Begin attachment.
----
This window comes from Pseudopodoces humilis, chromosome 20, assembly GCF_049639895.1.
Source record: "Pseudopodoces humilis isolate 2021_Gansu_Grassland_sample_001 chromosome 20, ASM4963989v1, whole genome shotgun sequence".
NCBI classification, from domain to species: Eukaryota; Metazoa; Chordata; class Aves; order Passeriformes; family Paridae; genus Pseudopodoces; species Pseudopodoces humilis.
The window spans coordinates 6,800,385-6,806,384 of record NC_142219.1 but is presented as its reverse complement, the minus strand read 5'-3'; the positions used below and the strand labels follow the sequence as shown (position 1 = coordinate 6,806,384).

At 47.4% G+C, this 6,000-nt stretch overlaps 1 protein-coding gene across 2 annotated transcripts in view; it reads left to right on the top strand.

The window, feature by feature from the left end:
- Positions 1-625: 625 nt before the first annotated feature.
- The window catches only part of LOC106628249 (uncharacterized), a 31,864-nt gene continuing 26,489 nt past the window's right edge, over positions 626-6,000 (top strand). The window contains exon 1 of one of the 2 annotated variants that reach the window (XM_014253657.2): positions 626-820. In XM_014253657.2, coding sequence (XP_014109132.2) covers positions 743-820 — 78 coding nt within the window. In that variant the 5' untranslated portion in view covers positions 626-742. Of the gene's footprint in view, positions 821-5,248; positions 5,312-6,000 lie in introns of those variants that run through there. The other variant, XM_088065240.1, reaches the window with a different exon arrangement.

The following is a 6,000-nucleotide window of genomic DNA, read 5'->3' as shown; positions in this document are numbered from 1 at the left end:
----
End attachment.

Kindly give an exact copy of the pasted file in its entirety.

This window comes from Pseudopodoces humilis, chromosome 20, assembly GCF_049639895.1.
Source record: "Pseudopodoces humilis isolate 2021_Gansu_Grassland_sample_001 chromosome 20, ASM4963989v1, whole genome shotgun sequence".
NCBI classification, from domain to species: Eukaryota; Metazoa; Chordata; class Aves; order Passeriformes; family Paridae; genus Pseudopodoces; species Pseudopodoces humilis.
The window spans coordinates 6,800,385-6,806,384 of record NC_142219.1 but is presented as its reverse complement, the minus strand read 5'-3'; the positions used below and the strand labels follow the sequence as shown (position 1 = coordinate 6,806,384).

At 47.4% G+C, this 6,000-nt stretch overlaps 1 protein-coding gene across 2 annotated transcripts in view; it reads left to right on the top strand.

The window, feature by feature from the left end:
- Positions 1-625: 625 nt before the first annotated feature.
- The window catches only part of LOC106628249 (uncharacterized), a 31,864-nt gene continuing 26,489 nt past the window's right edge, over positions 626-6,000 (top strand). The window contains exon 1 of one of the 2 annotated variants that reach the window (XM_014253657.2): positions 626-820. In XM_014253657.2, coding sequence (XP_014109132.2) covers positions 743-820 — 78 coding nt within the window. In that variant the 5' untranslated portion in view covers positions 626-742. Of the gene's footprint in view, positions 821-5,248; positions 5,312-6,000 lie in introns of those variants that run through there. The other variant, XM_088065240.1, reaches the window with a different exon arrangement.

The following is a 6,000-nucleotide window of genomic DNA, read 5'->3' as shown; positions in this document are numbered from 1 at the left end: